Adel Hussein, a doctor and a freelance journalist with the independent weekly Hawlati, was found guilty of violating "public custom" on November 24 by a court in Arbil for publishing an article in April 2007 in Hawlati about health and sex, Tariq Fatih, Hawlati's publisher told CPJ. The court gave him a jail term--in violation of the press law, which does not allow for jailing journalists--and a 125,000 dinar (US$106) fine. He was sent to Mahata prison in Arbil the same day, Fatih said.
Arbil's public prosecutor filed a lawsuit against Hussein, former Editor-in-Chief Adnan Osman, and the publisher, Fatih said, adding that he and the editor-in-chief did not legally have to face trial because they did not receive a warrant.
The sentence handed down was based on the outdated 1969 Iraqi penal code, said Luqman Malazadah, Hussein's lawyer. Malazadah told CPJ that he has appealed the court decision. A new press law that took effect in October doesn't recognize violations of "publish custom" as an offense and also eliminates prison terms for journalists. The new law also says that a representative of the region's Journalist Syndicate must attend a journalist's trial, but Fatih said that no representative attended Hussein's.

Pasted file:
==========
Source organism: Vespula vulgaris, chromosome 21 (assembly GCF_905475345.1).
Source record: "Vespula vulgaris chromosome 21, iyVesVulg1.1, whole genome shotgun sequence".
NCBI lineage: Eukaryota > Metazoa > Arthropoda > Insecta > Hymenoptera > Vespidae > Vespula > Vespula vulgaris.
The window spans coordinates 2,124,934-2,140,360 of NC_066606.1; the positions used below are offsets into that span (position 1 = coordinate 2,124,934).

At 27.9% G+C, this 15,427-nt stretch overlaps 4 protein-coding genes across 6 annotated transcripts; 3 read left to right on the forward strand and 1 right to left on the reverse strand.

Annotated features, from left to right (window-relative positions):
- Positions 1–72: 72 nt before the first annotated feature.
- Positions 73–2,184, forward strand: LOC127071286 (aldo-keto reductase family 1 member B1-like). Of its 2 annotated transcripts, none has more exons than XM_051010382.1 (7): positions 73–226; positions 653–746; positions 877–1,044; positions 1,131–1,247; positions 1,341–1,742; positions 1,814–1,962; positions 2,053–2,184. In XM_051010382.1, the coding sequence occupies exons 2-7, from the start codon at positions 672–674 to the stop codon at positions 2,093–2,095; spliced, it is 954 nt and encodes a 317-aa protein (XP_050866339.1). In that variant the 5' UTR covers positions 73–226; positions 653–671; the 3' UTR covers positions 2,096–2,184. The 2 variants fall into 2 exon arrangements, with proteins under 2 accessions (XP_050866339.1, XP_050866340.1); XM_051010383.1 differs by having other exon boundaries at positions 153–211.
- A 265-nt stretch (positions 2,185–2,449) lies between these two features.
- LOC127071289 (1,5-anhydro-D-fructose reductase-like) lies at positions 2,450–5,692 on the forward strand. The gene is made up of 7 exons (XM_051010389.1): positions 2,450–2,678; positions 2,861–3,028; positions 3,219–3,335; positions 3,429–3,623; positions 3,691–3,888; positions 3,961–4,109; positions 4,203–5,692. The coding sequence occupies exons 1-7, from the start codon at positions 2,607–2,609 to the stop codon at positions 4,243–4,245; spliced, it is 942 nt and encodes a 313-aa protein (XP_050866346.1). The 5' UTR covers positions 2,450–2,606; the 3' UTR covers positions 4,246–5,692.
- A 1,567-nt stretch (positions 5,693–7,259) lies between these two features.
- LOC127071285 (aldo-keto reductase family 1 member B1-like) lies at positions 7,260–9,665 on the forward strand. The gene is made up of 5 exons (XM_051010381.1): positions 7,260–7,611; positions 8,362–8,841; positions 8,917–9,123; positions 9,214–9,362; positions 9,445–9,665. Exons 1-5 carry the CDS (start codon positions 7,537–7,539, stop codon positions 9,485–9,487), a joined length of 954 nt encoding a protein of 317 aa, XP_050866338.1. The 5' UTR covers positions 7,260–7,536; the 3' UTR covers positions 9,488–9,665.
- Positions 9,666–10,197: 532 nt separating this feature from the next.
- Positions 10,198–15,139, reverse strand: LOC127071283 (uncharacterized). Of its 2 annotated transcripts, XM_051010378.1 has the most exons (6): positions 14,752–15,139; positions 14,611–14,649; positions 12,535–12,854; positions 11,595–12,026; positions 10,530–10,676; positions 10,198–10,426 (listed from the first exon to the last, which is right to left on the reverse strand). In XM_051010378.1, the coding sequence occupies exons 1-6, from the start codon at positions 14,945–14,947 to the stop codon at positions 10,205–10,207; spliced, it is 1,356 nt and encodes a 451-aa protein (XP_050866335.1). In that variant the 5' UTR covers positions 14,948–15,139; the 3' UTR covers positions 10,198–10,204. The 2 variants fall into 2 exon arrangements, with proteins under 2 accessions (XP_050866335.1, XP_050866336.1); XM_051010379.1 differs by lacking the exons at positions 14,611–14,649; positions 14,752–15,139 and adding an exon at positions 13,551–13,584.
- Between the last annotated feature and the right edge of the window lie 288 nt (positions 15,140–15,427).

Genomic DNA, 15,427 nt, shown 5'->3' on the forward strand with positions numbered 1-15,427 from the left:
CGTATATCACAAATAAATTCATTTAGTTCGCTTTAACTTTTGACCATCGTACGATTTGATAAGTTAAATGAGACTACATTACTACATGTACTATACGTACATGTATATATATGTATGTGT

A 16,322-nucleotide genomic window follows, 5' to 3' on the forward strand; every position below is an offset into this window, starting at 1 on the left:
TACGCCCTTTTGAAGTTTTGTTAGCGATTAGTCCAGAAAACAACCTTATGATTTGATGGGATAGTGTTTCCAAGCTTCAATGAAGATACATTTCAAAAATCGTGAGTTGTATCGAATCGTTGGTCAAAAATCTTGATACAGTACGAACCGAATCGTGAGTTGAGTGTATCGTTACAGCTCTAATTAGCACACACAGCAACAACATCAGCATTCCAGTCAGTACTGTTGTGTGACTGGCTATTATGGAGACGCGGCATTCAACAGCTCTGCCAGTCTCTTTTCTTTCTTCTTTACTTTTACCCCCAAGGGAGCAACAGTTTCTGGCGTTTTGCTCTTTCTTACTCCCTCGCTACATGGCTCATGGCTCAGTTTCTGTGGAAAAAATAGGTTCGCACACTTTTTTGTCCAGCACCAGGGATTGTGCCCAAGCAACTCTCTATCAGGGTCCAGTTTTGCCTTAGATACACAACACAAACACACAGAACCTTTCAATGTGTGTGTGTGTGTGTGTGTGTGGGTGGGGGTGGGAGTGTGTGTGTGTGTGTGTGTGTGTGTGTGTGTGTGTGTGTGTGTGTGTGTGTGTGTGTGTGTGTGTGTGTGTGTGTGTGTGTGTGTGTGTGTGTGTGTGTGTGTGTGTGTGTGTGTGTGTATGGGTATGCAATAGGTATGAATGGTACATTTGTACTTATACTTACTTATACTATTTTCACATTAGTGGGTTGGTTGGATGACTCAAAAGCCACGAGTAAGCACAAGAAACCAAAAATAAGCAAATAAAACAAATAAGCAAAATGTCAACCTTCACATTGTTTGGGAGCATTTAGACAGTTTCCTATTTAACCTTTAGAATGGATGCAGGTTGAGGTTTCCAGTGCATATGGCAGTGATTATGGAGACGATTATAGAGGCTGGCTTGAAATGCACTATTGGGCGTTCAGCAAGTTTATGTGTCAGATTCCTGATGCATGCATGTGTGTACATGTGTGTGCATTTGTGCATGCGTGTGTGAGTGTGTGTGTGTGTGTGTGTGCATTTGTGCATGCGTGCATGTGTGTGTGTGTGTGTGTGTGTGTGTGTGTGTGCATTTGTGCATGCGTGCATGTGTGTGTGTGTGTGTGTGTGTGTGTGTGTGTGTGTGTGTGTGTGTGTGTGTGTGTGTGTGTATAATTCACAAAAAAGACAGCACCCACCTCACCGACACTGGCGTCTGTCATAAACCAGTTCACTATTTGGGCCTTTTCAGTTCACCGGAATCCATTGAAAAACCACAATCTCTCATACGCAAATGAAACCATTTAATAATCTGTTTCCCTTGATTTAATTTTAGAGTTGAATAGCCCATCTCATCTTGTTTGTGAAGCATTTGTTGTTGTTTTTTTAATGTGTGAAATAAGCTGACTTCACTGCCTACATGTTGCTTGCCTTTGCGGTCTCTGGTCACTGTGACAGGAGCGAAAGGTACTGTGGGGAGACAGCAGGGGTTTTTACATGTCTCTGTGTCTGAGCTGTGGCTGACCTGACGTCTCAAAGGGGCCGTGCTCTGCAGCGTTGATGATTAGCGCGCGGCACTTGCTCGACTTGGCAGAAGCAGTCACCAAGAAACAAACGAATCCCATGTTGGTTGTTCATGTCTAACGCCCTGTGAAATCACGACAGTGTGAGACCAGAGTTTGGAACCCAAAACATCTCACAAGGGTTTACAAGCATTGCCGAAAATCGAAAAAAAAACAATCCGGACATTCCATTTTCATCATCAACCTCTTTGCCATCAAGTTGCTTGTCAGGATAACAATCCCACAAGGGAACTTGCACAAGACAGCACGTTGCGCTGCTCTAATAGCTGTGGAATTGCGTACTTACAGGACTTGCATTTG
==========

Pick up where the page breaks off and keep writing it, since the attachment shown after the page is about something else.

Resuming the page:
"A judge of all people should know that ignorance of the law is no excuse," said CPJ Deputy Director Robert Mahoney. "This is the second time in a month that a court in Iraqi Kurdistan has sent a journalist to prison in violation of the new press law. We call on the authorities to ensure that the new legislation is widely promulgated and enforced, and we urge the appeal court to overturn this conviction and free Adel Hussein immediately."
A criminal court in Sulaymaniyah recently convicted Shwan Dawdi, editor-in-chief of the Kirkuk-based newspaper Hawal, on three defamation charges filed by a retired judge. He was sent to jail. After spending nine days in prison, a court of appeal overturned the charges and said that Dawdi should be tried under the new law.